White House ratchets up its attacks on 'hypocritical' ESPN

The White House on Friday hammered ESPN, calling the network “hypocritical” for what it says is a double-standard in the way it treats conservative and liberal employees. 

White House press secretary Sarah Huckabee Sanders noted the network suspended longtime anchor Linda Cohn, who said earlier this year in a radio interview that left-wing bias at the network had contributed to a loss of subscribers.

The latest political controversy at ESPN involves Jemele Hill, who this week called President Trump a white supremacist. The network distanced itself from the anchor but did not fire or suspend her.


“The point is that ESPN has been hypocritical, they should hold anchors to a fair and consistent standard,” Sanders said. “ESPN suspended a long-time anchor, Linda Cohn, not too long ago for expressing a political viewpoint. The network's public editor has said there is a perception that ESPN has become political and that it harms the network. This is clearly a political statement, they should be consistent in whatever guidelines they have set themselves in that front.” 

Over the weekend, Hill, who co-hosts the “SportsCenter” spin-off “SC6 with Michael and Jemele,” lashed out at Trump and his supporters over Twitter. She called Trump a “white supremacist” and said his rise to the White House was directly attributable to racism. 

Sanders has described Hill’s remarks as a “fireable offense” and Trump on Friday demanded an apology for the “untruth” over Twitter. 

The network has been under fire for months from the right, which says ESPN has been infusing left-wing politics into its sports coverage. Last month, the network reassigned a college football commentator from a University of Virginia game in the wake of the Charlottesville protests because the man had the same name as Confederate Gen. Robert Lee.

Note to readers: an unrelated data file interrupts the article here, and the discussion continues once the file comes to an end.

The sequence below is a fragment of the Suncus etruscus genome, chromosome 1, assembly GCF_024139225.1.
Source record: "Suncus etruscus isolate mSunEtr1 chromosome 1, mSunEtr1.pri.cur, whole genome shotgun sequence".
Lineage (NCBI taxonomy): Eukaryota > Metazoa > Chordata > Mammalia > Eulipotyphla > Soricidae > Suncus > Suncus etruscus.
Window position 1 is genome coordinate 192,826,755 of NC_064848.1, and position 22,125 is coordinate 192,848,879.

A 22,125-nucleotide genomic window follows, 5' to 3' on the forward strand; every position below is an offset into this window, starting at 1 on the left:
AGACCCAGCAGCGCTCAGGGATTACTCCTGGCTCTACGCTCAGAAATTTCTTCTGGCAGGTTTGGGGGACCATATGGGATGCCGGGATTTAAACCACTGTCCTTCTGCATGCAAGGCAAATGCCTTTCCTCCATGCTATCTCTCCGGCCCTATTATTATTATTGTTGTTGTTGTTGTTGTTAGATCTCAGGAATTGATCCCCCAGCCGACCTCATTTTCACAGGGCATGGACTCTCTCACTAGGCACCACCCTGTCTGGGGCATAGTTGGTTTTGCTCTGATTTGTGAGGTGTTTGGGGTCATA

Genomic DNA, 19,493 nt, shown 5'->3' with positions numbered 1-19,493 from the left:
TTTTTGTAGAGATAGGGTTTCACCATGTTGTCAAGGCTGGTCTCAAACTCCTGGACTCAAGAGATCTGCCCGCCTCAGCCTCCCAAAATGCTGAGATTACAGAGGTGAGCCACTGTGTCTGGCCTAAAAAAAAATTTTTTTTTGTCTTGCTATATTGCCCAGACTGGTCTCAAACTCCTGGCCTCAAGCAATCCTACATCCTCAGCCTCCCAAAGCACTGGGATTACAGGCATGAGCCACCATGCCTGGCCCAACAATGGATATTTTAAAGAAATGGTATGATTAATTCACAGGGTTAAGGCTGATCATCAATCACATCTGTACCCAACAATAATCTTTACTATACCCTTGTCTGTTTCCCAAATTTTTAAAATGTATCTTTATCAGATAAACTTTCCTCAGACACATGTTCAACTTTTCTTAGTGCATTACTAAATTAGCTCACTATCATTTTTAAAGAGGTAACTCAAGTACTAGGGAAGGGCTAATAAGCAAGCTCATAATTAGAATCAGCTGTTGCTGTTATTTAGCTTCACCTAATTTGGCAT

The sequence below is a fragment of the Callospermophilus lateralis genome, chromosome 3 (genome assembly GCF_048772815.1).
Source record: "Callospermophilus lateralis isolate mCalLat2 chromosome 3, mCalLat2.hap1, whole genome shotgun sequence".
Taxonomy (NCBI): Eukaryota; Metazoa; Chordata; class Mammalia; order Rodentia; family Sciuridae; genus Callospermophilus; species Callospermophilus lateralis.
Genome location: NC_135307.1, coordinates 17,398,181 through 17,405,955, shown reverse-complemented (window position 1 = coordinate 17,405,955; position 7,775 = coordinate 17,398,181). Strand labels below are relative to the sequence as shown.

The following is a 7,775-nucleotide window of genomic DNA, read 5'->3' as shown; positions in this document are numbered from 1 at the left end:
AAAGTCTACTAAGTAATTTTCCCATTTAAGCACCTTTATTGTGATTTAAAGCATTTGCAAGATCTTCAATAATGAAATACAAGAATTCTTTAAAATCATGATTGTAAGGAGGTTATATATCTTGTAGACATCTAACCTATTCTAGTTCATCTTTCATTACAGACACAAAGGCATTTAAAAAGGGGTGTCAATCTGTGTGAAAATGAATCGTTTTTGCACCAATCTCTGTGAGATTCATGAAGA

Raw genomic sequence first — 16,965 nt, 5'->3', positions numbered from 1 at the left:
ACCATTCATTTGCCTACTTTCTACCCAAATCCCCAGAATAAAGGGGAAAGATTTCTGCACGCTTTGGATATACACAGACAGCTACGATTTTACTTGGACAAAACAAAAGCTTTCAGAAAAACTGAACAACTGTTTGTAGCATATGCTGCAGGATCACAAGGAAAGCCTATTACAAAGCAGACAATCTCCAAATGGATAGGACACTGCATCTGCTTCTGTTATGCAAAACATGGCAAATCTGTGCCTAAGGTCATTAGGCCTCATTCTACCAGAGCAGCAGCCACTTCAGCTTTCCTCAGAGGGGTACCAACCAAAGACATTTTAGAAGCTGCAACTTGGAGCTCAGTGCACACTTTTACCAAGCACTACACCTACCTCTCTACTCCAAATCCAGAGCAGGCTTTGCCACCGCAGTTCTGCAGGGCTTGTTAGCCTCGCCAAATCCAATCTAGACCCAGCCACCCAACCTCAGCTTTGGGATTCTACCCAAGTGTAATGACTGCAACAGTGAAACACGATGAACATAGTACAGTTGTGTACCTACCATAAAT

Hill has apologized to ESPN for dragging it into a political fight but has not apologized to Trump.

The network said it accepts Hill’s apology and will not punish her.


"Jemele has a right to her personal opinions, but not to publicly share them on a platform that implies that she was in any way speaking on behalf of ESPN,” a spokesperson said. “She has acknowledged that her tweets crossed that line and has apologized for doing so. We accept her apology."

The White House has been criticized for meddling in a private media company’s affairs, but Sanders on Friday was unapologetic. 

“I think it is a fireable offense, based on the standard ESPN set themselves by saying that people that go too far and make political comments have been suspended from their own network. I think that is a consistency they should probably focus on,” she said. 

“It is not my decision to make for a private company,” Sanders added. “I made a comment, I am standing by it. I think they need to stand by the standard they have set.”